The Timucua were the Native American tribe living in northeast Florida and southeast Georgia at the time of first contact with Europeans. A few books written in the Timucuan language were created for the Spanish religious authorities as a way to convert the natives to Catholicism in their native language. Now a Florida professor has discovered one such book that had been unknown to researchers until now. Read the story below:
Timothy J. Johnson, Craig and Audrey Thorn Distinguished Professor of Religion at Flagler College, recently discovered a Spanish-Timucua book by the Franciscan Friar Francisco Pareja. The book, previously unknown to scholars, was published in Mexico in 1628.
Pareja and his anonymous Timucua co-editors, authored 130 folios with various woodcut images. The book is permanently housed in the Codrington Library of All Souls College in Oxford, England. The title of the work is, “IIII. parte de catechismo en lengua Timuquana y castellana: En que se trata el modo de oyr Missa, y sus ceremonias,” which translates in English to “Part Four of the Catechism in the Timucua and Castilian Languages, which treats the manner of listening to the Mass and its ceremonies.”
The rare find came when Johnson, on sabbatical for the Fall 2019 semester, had been researching Spanish-Timucua sermon stories from seventeenth century Florida and came across a reference to the book in the Codrington Library. In disbelief of what he was reading, he quickly notified the staff and requested images to verify his hunch. Once the existence of the book was verified, the library offered to make the entirety of the book available online, found here.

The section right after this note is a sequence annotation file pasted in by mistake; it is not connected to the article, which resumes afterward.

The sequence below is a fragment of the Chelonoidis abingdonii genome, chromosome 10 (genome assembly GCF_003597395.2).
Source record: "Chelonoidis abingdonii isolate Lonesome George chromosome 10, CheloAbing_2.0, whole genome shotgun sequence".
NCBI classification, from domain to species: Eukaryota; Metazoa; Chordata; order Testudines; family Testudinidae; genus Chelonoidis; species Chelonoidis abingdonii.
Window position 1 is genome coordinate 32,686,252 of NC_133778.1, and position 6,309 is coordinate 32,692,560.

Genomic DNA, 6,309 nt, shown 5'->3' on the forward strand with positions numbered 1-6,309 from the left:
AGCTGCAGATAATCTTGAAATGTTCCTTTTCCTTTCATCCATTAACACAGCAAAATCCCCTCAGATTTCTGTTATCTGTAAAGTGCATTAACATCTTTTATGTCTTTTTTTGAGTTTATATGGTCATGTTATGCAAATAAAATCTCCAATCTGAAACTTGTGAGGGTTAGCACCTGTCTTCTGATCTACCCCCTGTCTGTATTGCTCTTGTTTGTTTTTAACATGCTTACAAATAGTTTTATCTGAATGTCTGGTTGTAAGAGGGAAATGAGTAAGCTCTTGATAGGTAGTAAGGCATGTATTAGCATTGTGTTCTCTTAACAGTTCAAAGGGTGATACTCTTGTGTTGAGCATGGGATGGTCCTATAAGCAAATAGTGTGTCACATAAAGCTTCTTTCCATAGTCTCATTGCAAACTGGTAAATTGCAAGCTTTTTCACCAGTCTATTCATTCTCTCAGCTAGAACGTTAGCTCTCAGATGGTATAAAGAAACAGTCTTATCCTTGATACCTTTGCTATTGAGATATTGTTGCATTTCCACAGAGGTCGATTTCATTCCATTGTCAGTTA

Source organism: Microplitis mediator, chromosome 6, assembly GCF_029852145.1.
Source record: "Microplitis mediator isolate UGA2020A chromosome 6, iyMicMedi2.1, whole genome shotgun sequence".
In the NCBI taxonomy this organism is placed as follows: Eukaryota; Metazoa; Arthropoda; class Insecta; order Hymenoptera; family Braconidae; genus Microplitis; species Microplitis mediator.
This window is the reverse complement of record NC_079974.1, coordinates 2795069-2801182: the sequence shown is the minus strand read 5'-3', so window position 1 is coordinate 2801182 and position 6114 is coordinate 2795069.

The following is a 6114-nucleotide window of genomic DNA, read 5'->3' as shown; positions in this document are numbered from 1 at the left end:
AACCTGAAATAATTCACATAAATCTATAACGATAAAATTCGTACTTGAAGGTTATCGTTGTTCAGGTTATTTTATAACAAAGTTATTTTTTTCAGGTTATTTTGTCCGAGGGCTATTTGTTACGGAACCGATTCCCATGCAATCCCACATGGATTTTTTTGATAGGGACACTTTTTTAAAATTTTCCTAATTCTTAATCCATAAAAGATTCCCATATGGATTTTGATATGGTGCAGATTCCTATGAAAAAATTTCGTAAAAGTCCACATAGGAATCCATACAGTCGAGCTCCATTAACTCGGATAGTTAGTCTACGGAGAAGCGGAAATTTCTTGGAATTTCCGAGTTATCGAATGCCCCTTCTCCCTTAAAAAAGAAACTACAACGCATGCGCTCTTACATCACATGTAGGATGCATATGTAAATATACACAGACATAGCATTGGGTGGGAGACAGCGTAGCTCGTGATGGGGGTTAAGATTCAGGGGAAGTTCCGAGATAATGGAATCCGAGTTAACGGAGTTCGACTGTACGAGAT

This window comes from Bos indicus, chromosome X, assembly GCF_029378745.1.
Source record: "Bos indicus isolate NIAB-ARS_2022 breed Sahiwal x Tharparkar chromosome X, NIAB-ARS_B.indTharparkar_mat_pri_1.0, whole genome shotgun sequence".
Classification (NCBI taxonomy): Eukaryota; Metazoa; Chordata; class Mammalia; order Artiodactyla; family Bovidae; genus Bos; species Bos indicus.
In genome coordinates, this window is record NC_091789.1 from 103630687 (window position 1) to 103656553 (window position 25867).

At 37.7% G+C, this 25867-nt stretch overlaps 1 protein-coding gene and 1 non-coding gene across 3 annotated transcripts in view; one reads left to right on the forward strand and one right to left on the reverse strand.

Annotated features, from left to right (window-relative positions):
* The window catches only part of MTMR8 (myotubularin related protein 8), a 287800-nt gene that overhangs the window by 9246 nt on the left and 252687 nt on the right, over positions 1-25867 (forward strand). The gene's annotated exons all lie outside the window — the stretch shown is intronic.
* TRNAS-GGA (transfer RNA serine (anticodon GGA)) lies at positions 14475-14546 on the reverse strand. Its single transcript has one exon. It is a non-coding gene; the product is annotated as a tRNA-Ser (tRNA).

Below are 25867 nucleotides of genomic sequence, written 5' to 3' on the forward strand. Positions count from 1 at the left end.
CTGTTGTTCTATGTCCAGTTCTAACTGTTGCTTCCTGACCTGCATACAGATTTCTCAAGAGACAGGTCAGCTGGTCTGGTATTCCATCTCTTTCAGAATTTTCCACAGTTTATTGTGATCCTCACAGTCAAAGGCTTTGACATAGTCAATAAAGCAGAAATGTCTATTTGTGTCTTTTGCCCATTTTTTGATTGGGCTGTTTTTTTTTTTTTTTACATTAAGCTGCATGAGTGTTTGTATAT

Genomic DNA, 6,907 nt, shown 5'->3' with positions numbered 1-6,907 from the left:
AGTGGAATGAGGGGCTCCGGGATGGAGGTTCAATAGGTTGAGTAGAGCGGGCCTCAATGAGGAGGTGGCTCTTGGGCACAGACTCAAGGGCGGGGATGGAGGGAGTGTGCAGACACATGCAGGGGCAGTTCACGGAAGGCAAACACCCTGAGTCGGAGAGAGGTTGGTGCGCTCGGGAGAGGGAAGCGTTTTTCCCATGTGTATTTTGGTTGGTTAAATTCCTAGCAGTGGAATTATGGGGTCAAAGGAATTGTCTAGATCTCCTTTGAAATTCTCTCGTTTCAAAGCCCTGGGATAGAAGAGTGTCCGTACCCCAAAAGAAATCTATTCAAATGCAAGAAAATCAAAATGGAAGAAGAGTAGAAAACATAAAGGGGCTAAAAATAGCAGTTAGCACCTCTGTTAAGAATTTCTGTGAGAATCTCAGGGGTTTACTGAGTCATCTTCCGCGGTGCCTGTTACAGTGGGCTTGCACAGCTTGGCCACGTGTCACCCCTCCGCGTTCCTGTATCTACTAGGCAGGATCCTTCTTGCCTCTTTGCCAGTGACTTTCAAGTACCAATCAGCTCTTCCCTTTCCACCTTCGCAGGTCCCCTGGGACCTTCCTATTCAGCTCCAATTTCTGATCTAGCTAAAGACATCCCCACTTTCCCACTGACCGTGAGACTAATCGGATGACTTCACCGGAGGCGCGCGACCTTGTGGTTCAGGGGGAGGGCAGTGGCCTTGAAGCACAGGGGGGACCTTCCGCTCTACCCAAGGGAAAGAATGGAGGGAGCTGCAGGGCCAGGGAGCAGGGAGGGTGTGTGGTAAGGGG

Says Johnson of the initial findings: “This discovery is what dreams are made of for people who work with historical documents. This book allows scholars to further explore a pivotal historical period in American history that has been neglected for far too long.”
The native language of most of Northern Florida in the Spanish colonial period was Timucua, and Franciscans began to study this language and teach native people reading and writing at the end of the sixteenth century. Two books published in Timucua in 1612 are the oldest written materials in an indigenous language of the present-day U.S.
The Timucua people were devastated by disease, war, and slavery, and though there are probably descendants, there is no modern Timucua tribe. Because the language is no longer spoken, linguists and historians have been eager to learn as much as possible about the language and its speakers through a small number of published religious materials in Timucua, including catechisms, a confessional, and a doctrina – an explanation of Christian doctrine.
According to Professor George Aaron Broadwell of the University of Florida, who is an expert in Timucua literature and language, “The discovery of this previously unknown book in Timucua is a very rare occurrence. The last discovery of a new item in this language happened in the nineteenth century.”
You can read the full story here: https://www.flagler.edu/campus-community/news/flagler-professor-discovers-unknown-spanish-timucua-book-while-on-sabbatical.php